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Settlement Agreements on the Issue of College Contribution
Can the parties agree by way of settlement for the payment of college?
The parties can always agree by way of a settlement agreement or via a consent order to fix the payment arrangement for college expenses. In the world of family court the constant mantra is to settle your dispute with your ex spouse. A settlement agreement is almost always enforceable it if voluntary, fair and equitable. Schlemm v. Schlemm, 311 N.J. 557 (1960).
Thus, if the parties' agreement spells out with detail the terms of parental contribution, then in the majority of the cases the court will enforce it. If the parties agree to equally share for the cost of college for the child, then the court almost always will enforce this agreement. If the parties Property Settlement Agreement has no agreement as to college contribution, then the court must conduct an independent review of the Newburgh factors.
In summary, the parties can waste all of their money fighting over who is paying for college. I don't agree with all of the complexity of New Jersey law on the issue college contribution. However, "it is what it is." In my travels, I have seen many warring ex spouses spend more on litigating college contribution issues than they did in their divorce case. If possible you should try to spell out the terms of college contribution in your Property Settlement Agreement, or your should try to resolve your case via a consent order.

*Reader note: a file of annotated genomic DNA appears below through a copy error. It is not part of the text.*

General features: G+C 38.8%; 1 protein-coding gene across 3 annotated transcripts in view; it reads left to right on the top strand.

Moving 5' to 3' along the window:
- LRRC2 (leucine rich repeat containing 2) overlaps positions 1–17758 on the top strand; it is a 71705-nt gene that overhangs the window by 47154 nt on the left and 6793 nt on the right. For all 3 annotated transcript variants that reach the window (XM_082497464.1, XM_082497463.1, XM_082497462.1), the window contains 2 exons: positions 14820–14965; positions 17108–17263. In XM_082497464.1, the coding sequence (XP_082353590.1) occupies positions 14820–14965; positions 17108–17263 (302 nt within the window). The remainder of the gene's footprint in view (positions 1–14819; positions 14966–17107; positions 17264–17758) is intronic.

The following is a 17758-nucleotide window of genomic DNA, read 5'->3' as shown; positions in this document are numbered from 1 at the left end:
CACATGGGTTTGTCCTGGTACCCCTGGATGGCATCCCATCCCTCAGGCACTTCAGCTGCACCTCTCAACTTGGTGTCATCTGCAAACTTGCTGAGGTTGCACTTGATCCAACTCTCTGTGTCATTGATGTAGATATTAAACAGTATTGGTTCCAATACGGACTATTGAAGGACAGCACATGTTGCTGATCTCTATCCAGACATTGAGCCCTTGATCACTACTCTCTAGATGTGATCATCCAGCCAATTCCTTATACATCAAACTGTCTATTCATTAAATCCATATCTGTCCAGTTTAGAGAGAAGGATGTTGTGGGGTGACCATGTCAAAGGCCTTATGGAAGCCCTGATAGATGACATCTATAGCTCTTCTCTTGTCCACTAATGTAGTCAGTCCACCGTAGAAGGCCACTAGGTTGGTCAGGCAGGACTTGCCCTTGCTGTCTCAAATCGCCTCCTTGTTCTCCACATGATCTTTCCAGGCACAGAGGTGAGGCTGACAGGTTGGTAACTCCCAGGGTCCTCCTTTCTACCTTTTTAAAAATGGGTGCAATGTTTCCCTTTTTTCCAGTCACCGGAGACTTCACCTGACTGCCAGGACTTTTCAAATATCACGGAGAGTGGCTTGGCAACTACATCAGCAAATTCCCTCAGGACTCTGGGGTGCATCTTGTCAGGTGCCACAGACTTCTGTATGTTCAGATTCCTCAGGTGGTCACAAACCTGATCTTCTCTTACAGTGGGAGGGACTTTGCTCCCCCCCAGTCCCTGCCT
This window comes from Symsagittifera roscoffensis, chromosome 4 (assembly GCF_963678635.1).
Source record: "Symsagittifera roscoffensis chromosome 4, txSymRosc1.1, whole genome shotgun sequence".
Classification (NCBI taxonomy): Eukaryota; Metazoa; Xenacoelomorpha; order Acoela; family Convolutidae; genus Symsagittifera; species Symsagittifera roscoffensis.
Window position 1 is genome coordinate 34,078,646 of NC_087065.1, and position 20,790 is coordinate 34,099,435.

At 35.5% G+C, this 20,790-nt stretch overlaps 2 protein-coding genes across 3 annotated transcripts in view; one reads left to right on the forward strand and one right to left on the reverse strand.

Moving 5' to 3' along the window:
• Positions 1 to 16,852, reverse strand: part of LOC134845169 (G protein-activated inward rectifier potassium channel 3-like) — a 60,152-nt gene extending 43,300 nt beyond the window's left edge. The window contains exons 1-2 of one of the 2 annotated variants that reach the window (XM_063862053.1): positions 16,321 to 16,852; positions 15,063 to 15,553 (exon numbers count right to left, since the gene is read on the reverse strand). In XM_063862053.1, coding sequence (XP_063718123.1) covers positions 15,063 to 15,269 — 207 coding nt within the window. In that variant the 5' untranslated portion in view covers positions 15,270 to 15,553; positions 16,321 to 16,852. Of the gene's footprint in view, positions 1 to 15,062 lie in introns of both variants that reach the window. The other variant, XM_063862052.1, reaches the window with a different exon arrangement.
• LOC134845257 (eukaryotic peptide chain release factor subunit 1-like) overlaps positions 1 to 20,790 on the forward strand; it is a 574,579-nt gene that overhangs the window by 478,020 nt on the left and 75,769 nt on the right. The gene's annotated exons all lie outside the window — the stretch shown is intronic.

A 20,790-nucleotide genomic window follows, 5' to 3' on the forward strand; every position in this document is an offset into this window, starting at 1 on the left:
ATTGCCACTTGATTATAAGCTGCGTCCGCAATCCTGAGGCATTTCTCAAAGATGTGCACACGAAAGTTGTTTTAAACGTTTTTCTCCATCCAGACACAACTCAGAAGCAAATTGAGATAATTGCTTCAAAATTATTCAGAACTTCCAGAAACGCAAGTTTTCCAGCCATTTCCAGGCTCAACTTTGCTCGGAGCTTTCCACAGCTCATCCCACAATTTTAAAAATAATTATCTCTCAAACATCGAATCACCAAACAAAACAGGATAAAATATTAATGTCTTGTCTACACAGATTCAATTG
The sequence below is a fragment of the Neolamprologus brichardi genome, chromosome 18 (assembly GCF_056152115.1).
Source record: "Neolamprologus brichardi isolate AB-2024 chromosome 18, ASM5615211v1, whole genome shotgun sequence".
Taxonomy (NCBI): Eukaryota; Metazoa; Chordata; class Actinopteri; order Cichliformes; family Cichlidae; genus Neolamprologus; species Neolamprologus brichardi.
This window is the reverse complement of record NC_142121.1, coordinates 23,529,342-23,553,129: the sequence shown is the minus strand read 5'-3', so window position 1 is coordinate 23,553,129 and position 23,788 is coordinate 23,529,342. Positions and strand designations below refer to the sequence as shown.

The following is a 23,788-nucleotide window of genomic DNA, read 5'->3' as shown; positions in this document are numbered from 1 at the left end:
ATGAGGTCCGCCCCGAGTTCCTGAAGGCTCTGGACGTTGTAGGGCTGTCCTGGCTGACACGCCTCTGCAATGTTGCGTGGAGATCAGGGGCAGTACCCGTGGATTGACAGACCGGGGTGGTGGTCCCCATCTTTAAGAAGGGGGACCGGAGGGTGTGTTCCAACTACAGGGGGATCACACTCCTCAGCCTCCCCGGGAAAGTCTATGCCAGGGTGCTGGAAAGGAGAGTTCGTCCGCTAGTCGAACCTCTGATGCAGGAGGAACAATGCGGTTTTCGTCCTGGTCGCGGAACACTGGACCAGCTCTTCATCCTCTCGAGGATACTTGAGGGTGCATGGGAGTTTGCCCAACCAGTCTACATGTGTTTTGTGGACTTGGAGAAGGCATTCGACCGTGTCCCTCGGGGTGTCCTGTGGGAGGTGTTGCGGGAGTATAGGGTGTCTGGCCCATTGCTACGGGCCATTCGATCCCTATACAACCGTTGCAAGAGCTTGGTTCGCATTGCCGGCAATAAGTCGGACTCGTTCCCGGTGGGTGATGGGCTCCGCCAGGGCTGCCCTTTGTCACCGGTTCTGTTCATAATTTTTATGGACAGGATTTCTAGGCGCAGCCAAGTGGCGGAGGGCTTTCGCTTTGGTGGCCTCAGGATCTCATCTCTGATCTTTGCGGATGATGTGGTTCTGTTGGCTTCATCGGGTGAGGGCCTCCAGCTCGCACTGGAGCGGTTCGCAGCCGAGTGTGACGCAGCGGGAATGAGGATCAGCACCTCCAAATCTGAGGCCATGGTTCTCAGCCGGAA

If the divorce is being filed under one of the seven fault grounds (including extreme cruelty, adultery, abandonment, substance or alcohol addiction, institutionalization, deviant sexual conduct and incarceration), the 18 month separation period, required for a no-fault divorce, is waived. However, each ground for divorce has its own stipulations.
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